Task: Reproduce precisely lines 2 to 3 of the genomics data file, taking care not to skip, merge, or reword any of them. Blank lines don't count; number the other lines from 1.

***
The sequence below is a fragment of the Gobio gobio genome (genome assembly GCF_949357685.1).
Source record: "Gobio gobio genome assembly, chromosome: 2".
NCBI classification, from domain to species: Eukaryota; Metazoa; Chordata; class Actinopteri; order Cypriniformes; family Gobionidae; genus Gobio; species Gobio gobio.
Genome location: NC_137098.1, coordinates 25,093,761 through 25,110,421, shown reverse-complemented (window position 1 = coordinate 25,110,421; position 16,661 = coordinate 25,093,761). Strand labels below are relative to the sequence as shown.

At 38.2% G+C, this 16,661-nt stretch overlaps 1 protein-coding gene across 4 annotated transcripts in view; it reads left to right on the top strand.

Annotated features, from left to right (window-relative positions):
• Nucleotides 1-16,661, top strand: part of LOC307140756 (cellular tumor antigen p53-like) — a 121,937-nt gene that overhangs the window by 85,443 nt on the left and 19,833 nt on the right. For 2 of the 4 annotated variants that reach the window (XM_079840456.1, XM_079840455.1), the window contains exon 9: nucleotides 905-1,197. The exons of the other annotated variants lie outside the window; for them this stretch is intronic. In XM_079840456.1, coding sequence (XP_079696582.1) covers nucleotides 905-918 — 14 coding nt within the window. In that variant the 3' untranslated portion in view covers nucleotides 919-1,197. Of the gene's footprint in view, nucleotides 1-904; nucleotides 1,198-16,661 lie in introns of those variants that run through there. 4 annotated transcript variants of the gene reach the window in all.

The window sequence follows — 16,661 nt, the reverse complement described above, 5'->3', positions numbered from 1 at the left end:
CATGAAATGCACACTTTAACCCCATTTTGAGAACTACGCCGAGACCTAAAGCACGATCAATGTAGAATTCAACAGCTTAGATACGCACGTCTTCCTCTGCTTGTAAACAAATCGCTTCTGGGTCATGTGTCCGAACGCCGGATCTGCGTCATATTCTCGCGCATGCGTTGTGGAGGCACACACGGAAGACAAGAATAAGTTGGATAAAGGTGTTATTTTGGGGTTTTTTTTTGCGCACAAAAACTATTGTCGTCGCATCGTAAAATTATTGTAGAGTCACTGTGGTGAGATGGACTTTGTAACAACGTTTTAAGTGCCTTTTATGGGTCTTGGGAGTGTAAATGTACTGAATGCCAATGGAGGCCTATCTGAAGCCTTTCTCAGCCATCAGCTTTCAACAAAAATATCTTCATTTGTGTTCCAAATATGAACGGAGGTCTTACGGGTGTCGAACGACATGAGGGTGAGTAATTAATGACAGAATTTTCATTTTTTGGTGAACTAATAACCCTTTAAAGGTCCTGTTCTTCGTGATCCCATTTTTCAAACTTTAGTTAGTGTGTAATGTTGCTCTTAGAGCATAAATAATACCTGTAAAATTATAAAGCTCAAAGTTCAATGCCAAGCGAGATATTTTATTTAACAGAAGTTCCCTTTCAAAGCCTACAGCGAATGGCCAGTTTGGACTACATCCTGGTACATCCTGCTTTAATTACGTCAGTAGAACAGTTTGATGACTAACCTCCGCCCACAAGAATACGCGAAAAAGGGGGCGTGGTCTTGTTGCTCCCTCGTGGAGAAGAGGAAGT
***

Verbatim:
Source record: "Gobio gobio genome assembly, chromosome: 2".
NCBI classification, from domain to species: Eukaryota; Metazoa; Chordata; class Actinopteri; order Cypriniformes; family Gobionidae; genus Gobio; species Gobio gobio.